Title: Murder in the Mystery Suite
Author: Ellery Adams
Series: Book Retreat Mysteries
Sleuth: Jane Steward
Children: twin six-year-old boys named Fitzgerald and Hemingway
Setting: Storyton Hall, in Storyton Village, a “little village” in rural western Virginia
Improbable Local Businesses: I’m not going to list things like the pharmacy or the hair salon (which even small villages might have); I’m only listing the peculiar tourist-dependent shops crowding this “little village.” Aside from the 50-bedroom resort, Storyton Hall, there’s La Grande Dame (Mabel Wimberly’s seamstress shop), Geppetto’s toy shop, the Run for Cover Book Shop, The Cheshire Cat (the local pub), the Pickled Pig (a market) , the Canvas Creamery (an art gallery and frozen custard shop), and Loafing Around (a sandwich shop). I suppose those all could exist, but somehow…well, let’s just say I continue to be amazed by economics as they exist in cozy mysteries.
Animal: Muffet Cat
Are you feeling as though you’ve already exceeded the maximum daily adult dose of twee? You aren’t alone. I haven’t even gotten to the staff (Butterworth, Pimpernel, Sterling, Mrs. Hubbard…).
I’m sure this book has a devoted following, and I’d confidently recommend it to any BBC-loving American who has never met an actual English person. Real live British people, however, should probably steer clear:
“The British have such impeccable manners,” Jane said, clicking her tongue. “And yet, Desmond sounds rude. In fact, he sounds like an utter cad.” (p. 136)
Jane, honey, I hate to break it to you, but if the British were uniformly polite they wouldn’t have had to come up with the phrase “an utter cad.” Alas, Jane, “his mother was a Brit” is not enough to make your suspect behave.
Jane, you might have noticed, is not the brightest or most believable heroine even by cosy mystery standards. I suspect the author must have overdosed on The Librarian, because in chapter seven Jane finds out she’s the latest in a long line of people assigned to protect a secret library (of things like unknown Shakespeare plays). No, really, that happens. And now that she knows the secret and has the key, she’s supposed to get a secret tattoo and start training.
“First, you must train. Your body and mind must be honed like a sword. We’ll begin with fencing and martial arts classes. Sterling will teach you weaponry, and when Gavin recovers from his knee surgery, he and his successor will work with you on hunting, tracking, and survival techniques.” (p. 105)
You know, since this is an inherited responsibility, you’d think Jane would have been in training since childhood, or at least since such time as it looked like she’d have to assume the role. Instead they’re starting now, in her mid-thirties. Okay, sure, whatever.
At least finding out half her staff are former Navy Seals and CIA and whatever should help with the cosy mystery part of the book, right? No, wrong, because even though two people have turned up dead (one after a horse chase through Storyton village, no less), Jane’s reaction to seeing a dangerous looking stranger board the elevator is to go have a long conversation with her friend, instead of informing anyone else of her suspicions. Swell.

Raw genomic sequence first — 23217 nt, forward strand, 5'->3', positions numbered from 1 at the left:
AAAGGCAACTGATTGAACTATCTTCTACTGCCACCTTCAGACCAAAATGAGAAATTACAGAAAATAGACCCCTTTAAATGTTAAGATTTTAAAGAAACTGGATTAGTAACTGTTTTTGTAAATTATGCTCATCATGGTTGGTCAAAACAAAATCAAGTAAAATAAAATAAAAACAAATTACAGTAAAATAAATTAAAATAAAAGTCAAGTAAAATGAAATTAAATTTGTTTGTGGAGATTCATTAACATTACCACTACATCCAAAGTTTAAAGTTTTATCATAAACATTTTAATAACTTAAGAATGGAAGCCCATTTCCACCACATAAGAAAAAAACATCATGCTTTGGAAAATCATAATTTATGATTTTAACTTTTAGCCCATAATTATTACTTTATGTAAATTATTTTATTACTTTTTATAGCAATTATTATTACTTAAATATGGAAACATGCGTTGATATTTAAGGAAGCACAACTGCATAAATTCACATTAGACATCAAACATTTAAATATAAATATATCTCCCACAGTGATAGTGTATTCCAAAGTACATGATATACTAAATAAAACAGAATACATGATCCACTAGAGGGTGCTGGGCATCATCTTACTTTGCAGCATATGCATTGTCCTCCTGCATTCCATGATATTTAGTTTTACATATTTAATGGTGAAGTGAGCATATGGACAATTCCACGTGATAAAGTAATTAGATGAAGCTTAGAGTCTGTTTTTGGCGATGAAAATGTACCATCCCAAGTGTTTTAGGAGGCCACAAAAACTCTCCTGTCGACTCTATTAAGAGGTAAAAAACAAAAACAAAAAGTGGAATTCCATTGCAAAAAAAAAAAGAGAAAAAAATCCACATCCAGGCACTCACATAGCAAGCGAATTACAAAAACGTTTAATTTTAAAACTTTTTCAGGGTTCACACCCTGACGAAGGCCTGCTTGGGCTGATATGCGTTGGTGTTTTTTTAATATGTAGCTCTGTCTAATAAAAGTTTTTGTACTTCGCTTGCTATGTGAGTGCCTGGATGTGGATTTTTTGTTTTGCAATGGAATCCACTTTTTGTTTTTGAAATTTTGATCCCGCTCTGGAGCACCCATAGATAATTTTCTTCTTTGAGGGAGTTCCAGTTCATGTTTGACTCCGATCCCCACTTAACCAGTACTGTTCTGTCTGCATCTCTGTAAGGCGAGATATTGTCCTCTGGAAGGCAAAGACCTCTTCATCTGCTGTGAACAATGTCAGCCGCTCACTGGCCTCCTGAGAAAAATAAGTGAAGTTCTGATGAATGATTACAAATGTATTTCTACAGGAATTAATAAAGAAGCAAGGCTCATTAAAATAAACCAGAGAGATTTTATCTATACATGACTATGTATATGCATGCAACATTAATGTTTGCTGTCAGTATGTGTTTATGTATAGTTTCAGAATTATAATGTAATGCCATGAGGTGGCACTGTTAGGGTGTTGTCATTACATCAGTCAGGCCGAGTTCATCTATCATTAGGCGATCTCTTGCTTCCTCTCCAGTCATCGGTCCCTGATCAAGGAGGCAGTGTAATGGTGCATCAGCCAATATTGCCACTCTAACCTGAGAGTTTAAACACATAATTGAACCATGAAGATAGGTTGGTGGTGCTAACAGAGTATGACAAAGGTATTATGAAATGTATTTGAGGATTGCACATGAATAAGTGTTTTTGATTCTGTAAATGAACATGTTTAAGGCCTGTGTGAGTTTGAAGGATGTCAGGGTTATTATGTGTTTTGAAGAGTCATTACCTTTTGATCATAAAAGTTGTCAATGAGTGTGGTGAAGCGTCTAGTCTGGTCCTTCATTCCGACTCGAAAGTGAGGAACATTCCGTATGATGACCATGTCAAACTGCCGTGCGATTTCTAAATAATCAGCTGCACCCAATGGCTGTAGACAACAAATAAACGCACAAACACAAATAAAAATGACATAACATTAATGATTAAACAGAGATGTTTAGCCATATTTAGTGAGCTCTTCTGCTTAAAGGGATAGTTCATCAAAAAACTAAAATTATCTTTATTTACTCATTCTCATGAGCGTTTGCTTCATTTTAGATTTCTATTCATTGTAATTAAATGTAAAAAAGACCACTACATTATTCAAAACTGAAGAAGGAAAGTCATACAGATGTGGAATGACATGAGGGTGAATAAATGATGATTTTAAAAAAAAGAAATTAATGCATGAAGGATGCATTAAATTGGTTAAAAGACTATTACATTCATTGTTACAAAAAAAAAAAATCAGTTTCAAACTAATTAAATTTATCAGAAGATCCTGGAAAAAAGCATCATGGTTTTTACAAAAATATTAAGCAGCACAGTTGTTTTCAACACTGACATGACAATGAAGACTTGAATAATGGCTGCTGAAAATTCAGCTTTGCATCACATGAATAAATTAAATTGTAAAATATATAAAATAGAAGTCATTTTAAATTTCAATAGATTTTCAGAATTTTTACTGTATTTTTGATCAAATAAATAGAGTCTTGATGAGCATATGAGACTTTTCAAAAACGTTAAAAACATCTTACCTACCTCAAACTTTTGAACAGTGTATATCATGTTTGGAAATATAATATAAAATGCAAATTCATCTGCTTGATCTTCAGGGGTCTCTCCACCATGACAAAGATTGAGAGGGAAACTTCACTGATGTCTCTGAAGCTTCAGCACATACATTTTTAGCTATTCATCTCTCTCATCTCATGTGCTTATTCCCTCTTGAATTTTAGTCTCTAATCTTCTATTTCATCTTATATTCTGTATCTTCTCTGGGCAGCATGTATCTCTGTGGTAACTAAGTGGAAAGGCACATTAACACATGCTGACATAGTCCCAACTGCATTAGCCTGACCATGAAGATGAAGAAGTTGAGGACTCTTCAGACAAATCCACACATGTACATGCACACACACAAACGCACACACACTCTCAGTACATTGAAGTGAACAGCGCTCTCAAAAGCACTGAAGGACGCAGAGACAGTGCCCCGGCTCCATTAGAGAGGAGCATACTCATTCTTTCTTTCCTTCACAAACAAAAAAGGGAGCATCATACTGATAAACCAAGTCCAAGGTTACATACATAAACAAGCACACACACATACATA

Speaking of her friends…do normal people in rural Virginia talk like this?
“Are you quite muddled yet?” (p. 2)
“If this event is to be a success, then the whole village will have to be involved in some way or another.” (p. 22)
“No,” Doc Lydgate replied. “It was fastened in a complex knot at the nape of her neck.” (p. 31)
“I transported all the purple and blue arrangements. Aren’t these freesias exquisite?” (p. 113)
“Desmond Price has come to Storyton with a purpose. And if you ask me, it’s a nefarious one.” (138)
I’ve never been to rural Virginia, so for all I know, people there really talk like this. I have my doubts, though. If my friends and I were throwing around phrases like “nefarious purpose,” it would mean we were really drunk and had been binge-watching Masterpiece Theatre.
I expected to really like this book. I enjoy the usual level of cosy mystery improbability, and books centred around books usually please me. But even leaving aside the ghastly secret library thing, the book managed to annoy me. The mystery-themed hotel event could have worked, but then we hit this:
“Violet was an adult-sized Nancy Drew. Mabel had done a wonderful job with everyone’s costume, but the Nancy Drew was Jane’s favorite. It called to mind a vintage prom dress and was made of lavender tulle. Most women would have looked ridiculous in such a getup, but the dress showed off Violet’s curves, turning the traditional schoolgirl sleuth image on its head.” (pp. 125-6)
I just….what now? She’s come as Nancy Drew by dressing as something that doesn’t remind you of Nancy Drew? What?
I mean, you could put someone in a ballgown and cite any one of MANY Nancy Drew novels in which Nancy went to a dance, if you wanted to. But no, why reference an actual book when you can just thump in a curvy adult Nancy Drew in a tulle prom dress.
Okay, but APART from the entire secret library thing, the dangerous levels of “whimsy,” and the stilted self-consciously bookish conversations, the mystery itself was good. The murder, the stolen book, the dead lady on the horse: all of that wrapped up well. Even the possible love interest was tolerable, if you don’t mind brusque Darcy clones galloping (literally) into the plot for no other reason than to be a love interest.
I think I am going to have to read the next book in the series, from morbid curiousity if nothing else.